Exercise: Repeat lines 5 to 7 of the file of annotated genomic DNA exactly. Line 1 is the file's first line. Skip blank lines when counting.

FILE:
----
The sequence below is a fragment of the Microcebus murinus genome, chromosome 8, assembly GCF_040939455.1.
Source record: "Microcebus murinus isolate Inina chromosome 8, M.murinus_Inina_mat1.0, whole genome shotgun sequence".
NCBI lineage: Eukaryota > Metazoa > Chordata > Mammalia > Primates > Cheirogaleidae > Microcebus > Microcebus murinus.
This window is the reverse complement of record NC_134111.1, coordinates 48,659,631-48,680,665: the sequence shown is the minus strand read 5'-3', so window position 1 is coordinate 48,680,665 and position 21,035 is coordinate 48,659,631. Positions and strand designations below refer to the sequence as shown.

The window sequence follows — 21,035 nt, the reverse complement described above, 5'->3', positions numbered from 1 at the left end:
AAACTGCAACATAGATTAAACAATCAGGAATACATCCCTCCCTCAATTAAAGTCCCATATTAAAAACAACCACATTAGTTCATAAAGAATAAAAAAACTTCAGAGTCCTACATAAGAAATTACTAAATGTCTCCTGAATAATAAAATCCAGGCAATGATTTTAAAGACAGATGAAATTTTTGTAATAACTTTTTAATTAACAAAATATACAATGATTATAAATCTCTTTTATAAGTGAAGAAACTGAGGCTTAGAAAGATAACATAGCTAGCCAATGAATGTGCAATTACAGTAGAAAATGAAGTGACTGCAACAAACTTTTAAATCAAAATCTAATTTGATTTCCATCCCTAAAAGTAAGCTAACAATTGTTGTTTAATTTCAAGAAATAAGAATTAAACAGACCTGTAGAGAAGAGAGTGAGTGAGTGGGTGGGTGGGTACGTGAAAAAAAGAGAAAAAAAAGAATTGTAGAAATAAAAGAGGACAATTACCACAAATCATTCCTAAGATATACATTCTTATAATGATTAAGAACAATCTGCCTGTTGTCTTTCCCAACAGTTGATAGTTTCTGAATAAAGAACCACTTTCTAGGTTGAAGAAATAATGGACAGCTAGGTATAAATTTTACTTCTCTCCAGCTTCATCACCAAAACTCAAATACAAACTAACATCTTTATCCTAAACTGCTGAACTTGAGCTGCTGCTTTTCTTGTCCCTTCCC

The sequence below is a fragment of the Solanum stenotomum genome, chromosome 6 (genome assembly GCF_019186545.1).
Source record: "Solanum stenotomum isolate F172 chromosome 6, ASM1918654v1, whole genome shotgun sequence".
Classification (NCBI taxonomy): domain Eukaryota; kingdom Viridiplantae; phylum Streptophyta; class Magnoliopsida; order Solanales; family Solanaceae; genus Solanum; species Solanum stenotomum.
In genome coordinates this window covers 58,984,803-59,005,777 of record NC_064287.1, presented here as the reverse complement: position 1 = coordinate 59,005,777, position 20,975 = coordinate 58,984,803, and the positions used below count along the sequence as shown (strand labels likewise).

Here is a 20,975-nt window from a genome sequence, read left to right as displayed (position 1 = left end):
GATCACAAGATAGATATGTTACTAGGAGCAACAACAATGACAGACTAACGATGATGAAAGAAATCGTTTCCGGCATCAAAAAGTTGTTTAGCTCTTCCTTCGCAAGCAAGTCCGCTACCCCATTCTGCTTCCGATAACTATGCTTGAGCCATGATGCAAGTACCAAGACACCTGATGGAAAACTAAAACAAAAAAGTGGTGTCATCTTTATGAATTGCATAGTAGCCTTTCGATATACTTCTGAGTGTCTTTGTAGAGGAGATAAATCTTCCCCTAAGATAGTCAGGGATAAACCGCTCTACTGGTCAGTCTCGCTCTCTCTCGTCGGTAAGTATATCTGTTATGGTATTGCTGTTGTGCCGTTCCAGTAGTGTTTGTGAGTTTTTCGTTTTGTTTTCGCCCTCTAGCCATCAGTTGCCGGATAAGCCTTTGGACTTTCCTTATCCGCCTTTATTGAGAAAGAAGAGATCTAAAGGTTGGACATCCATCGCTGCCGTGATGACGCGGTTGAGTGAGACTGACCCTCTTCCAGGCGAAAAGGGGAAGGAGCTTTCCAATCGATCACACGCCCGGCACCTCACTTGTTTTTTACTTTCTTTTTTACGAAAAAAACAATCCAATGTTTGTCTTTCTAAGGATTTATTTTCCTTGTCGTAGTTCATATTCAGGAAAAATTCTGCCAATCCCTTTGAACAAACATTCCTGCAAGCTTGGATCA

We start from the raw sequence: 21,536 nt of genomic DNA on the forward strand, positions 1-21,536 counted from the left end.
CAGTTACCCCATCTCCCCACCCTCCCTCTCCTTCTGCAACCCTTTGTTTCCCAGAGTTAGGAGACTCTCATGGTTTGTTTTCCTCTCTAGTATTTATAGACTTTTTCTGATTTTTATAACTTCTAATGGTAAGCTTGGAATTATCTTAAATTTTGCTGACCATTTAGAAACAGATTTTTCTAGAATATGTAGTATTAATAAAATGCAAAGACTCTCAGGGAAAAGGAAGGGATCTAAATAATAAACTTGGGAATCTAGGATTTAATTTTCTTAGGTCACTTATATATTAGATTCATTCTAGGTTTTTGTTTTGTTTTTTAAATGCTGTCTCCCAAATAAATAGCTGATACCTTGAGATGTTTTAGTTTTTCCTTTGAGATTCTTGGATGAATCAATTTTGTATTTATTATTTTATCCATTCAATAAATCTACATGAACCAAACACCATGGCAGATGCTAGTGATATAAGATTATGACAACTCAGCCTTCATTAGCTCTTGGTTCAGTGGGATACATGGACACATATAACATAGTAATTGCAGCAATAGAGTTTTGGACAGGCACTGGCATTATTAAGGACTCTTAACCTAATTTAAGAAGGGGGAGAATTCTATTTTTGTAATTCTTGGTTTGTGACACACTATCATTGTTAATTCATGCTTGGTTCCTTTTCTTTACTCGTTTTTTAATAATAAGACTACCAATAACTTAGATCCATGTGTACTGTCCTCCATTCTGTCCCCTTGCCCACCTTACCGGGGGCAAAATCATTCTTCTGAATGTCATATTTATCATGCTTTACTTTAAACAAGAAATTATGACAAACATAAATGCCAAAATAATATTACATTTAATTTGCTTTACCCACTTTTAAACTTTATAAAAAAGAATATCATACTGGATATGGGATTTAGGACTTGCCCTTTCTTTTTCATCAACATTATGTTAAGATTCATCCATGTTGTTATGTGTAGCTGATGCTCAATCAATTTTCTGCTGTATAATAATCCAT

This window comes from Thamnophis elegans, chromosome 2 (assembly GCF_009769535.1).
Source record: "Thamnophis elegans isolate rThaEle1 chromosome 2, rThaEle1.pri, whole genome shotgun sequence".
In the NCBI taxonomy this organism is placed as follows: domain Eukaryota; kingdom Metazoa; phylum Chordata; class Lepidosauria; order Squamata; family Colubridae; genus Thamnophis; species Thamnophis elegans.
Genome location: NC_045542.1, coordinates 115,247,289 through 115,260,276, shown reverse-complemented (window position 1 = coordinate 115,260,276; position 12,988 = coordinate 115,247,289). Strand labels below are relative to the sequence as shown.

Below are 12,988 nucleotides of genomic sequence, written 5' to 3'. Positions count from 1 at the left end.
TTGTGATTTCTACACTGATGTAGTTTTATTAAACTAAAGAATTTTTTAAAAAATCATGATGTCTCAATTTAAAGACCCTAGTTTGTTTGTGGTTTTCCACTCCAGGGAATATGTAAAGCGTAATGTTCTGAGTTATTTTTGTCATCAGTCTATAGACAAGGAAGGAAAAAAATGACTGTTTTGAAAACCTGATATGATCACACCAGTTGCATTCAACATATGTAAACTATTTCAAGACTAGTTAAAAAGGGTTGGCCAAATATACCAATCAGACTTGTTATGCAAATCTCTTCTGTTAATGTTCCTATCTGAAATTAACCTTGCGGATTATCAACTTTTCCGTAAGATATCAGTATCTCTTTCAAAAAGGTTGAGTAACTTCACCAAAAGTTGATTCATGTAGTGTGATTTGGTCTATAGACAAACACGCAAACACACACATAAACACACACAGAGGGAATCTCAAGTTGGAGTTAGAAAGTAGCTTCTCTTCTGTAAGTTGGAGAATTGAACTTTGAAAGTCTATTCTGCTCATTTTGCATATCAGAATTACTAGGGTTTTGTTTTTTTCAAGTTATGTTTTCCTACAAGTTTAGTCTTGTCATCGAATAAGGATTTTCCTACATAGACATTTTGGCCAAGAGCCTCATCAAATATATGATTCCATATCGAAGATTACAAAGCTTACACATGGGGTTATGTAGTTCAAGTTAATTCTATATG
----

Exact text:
The window sequence follows — 21,035 nt, the reverse complement described above, 5'->3', positions numbered from 1 at the left end:
AAACTGCAACATAGATTAAACAATCAGGAATACATCCCTCCCTCAATTAAAGTCCCATATTAAAAACAACCACATTAGTTCATAAAGAATAAAAAAACTTCAGAGTCCTACATAAGAAATTACTAAATGTCTCCTGAATAATAAAATCCAGGCAATGATTTTAAAGACAGATGAAATTTTTGTAATAACTTTTTAATTAACAAAATATACAATGATTATAAATCTCTTTTATAAGTGAAGAAACTGAGGCTTAGAAAGATAACATAGCTAGCCAATGAATGTGCAATTACAGTAGAAAATGAAGTGACTGCAACAAACTTTTAAATCAAAATCTAATTTGATTTCCATCCCTAAAAGTAAGCTAACAATTGTTGTTTAATTTCAAGAAATAAGAATTAAACAGACCTGTAGAGAAGAGAGTGAGTGAGTGGGTGGGTGGGTACGTGAAAAAAAGAGAAAAAAAAGAATTGTAGAAATAAAAGAGGACAATTACCACAAATCATTCCTAAGATATACATTCTTATAATGATTAAGAACAATCTGCCTGTTGTCTTTCCCAACAGTTGATAGTTTCTGAATAAAGAACCACTTTCTAGGTTGAAGAAATAATGGACAGCTAGGTATAAATTTTACTTCTCTCCAGCTTCATCACCAAAACTCAAATACAAACTAACATCTTTATCCTAAACTGCTGAACTTGAGCTGCTGCTTTTCTTGTCCCTTCCC

The sequence below is a fragment of the Solanum stenotomum genome, chromosome 6 (genome assembly GCF_019186545.1).